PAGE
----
Tartarus Press, as some Teleread readers at least will know by now, is doing a sterling job of producing a really fine series of contemporary and classic British (and other) dark, weird, strange, and horror fiction, with some excellent and unbelievably cheap ebooks to accompany their high-quality print editions. Latest addition to their list is Orpheus on the Underground, by Welsh author Rhys Hughes, who received a lot of extremely approving recognition for his 1995 Tartarus volume Worming the Harpy and Other Bitter Pills.
British writers very often major in whimsy – a sort of literary corollary to that famous well-bred English gentlemanly eccentricity, which makes them excellent purveyors of often mild-mannered weirdness. At its best, this can deliver some remarkable and fantastic imaginative elaborations – think Mervyn Peake and Gormenghast, for instance. At its less inspired, it can get mannerly and develop all kinds of mannerisms and quaint inflections and archaisms. Rhys Hughes arguably exhibits both tendencies, though as a proven disciple of European Surrealist and absurdist traditions, and a regular producer of more experimental excursions into the realms of the bizarre, he has every right to be taken seriously in the field of the weird.
Some of the best stories in the book, such as the title piece or “Double Meaning,” do pack gifted writing together with some ingenious conceits. “The Bicycle-Centaur,” for instance, has a great deal of fun with both its title protagonist (exactly what it says) and various other word games and tropes, including “Damon Nomad, king of the travelling palindromes.” On a more serious … ahem … note, “The Phantom Festival” has a striking, even Lovecraftian, exploration of the genesis of music that would make any cosmic horror author proud. And the jeweled faceted heads and “pickfaces” of “The Great Me” are excellent items to bundle into a self-referential story about writing.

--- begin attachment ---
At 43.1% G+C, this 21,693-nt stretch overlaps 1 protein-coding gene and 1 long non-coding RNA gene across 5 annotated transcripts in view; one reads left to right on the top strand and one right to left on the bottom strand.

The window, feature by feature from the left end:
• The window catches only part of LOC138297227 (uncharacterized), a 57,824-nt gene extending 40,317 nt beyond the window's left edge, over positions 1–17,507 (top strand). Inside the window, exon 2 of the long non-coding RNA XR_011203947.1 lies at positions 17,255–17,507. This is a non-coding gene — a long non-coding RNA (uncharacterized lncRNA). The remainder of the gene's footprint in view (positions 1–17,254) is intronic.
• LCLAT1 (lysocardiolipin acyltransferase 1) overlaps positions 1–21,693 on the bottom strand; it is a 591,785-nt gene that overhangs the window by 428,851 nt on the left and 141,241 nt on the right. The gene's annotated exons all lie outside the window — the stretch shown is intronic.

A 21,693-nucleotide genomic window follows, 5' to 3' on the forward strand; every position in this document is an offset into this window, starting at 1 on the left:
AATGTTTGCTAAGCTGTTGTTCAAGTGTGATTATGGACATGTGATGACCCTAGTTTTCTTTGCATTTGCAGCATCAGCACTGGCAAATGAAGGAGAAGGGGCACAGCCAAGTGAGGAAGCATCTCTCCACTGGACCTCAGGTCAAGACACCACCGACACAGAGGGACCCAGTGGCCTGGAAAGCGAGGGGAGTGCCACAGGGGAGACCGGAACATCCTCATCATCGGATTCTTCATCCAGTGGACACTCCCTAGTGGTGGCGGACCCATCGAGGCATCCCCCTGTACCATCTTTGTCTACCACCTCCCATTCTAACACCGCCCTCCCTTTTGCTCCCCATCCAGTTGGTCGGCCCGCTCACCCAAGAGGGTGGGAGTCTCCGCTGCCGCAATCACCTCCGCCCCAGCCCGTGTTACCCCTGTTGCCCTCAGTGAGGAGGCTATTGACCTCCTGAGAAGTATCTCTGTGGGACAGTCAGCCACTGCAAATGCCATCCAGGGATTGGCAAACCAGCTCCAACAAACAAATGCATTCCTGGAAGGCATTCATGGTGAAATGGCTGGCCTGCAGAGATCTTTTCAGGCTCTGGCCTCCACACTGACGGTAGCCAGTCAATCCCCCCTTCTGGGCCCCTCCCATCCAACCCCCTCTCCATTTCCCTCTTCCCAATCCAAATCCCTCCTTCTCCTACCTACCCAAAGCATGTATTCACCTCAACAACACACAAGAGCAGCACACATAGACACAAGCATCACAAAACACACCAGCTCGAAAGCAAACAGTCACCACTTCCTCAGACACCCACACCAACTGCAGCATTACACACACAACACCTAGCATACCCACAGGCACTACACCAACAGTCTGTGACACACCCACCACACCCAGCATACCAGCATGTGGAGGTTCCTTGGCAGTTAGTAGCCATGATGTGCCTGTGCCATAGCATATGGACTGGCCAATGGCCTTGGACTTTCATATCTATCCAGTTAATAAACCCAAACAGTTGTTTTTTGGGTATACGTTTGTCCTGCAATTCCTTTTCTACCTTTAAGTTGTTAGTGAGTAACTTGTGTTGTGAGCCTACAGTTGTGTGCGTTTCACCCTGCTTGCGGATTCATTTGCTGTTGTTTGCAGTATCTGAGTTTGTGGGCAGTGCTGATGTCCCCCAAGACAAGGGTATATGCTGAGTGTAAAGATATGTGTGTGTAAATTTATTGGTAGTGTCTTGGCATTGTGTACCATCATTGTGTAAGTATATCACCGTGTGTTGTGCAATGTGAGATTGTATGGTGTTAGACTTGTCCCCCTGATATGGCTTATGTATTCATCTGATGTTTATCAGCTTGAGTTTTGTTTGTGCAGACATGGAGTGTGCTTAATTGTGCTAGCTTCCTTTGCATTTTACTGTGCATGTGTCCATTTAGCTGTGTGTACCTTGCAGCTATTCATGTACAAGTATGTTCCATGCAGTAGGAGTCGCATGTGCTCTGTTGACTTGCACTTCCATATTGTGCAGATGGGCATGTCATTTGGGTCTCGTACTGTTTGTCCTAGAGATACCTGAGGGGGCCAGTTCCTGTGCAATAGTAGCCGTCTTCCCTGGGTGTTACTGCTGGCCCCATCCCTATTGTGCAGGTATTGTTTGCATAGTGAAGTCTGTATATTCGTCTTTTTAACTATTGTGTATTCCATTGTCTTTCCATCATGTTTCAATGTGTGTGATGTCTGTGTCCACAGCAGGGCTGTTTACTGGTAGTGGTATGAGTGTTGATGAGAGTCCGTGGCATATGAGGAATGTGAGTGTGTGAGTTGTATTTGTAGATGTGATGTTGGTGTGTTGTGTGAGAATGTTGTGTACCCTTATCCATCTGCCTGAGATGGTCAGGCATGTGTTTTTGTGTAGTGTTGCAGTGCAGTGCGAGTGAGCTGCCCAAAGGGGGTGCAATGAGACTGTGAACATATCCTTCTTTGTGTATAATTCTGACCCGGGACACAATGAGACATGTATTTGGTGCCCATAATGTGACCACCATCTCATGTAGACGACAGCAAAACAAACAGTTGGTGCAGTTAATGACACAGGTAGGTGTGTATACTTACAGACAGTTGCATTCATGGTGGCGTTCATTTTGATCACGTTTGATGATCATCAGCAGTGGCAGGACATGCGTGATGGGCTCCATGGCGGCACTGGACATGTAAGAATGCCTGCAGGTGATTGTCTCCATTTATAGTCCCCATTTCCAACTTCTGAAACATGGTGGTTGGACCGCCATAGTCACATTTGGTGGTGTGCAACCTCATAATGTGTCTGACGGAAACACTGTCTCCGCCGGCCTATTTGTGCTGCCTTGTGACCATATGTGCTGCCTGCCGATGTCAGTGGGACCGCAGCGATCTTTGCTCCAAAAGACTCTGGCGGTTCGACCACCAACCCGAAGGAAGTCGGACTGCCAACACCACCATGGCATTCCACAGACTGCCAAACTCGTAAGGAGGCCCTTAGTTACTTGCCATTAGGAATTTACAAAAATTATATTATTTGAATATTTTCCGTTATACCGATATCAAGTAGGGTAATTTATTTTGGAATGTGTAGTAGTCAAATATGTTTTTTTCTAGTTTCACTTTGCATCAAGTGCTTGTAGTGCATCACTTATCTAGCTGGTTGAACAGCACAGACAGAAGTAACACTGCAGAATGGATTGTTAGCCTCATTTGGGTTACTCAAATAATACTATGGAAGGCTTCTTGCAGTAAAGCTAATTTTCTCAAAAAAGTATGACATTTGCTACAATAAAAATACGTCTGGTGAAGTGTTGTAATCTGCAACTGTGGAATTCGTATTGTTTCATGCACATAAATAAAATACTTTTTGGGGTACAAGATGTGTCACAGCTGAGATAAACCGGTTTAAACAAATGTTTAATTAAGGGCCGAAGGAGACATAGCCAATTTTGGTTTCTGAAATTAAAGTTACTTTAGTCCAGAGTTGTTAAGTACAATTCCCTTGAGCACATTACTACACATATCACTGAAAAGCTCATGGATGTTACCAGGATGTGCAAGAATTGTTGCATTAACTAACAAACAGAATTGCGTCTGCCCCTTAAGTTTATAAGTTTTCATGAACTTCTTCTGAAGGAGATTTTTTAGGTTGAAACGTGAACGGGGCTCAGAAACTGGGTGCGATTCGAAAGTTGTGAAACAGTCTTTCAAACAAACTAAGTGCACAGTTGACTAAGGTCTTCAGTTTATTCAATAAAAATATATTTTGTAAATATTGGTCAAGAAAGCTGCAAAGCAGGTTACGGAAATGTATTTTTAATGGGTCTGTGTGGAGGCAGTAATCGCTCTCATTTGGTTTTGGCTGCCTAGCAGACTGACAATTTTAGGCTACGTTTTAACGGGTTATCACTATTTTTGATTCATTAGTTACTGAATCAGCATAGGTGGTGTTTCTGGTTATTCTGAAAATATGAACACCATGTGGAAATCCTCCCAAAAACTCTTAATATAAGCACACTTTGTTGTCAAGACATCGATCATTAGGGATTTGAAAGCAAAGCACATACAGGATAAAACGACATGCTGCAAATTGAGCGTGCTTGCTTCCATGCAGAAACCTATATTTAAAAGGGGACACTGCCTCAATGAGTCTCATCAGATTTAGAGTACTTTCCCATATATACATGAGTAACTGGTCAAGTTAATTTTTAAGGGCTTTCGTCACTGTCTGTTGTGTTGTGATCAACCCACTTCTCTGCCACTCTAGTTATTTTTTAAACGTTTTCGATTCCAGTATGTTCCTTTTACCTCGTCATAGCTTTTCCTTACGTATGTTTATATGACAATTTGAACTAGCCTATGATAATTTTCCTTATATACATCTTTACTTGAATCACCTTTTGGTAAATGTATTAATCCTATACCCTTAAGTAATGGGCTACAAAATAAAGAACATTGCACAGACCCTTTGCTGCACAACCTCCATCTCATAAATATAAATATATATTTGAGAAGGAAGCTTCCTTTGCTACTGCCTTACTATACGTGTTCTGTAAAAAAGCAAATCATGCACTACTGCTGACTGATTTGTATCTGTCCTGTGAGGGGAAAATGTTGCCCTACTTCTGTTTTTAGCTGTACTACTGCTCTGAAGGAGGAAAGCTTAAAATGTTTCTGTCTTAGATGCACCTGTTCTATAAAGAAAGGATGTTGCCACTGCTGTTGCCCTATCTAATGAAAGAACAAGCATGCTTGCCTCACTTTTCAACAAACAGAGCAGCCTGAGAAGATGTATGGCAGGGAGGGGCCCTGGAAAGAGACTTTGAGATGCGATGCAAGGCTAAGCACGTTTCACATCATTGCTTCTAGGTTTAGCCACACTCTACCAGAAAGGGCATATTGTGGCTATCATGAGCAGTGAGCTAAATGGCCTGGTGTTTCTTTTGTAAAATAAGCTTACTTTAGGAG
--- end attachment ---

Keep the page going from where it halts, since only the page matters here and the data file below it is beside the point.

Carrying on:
Meanwhile, some of the less inspired and inspiring – to me at least – tales, such as “New Improved Recipe for Disaster” or “Behind Every Ghost,” evoke … ahem … the shade of that English master of the short weird tale Saki (by references to “Saki Town” and various Saki protagonists), but miss anything like Saki’s clipped sardonic brutality, preserving chiefly his period diction and drawing-room flavor, even when more modern settings and items like lasers intrude. Perhaps I’m a little too prone to react against this ludic dinkiness in British literature, but it does rub me up the wrong way.
For those who do like this, though, here is one of the best new collections in the field that you could hope for. The illustrations by Chris Harrendence are beautifully reproduced in the excellent ebook production by Tartarus, which is retailing the ebook version for almost one tenth the price of the limited-edition hardback edition, but arguably with the same production standards. All in all, it’s a mixed bag, but the jewels in the grab bag are very bright and well cut indeed.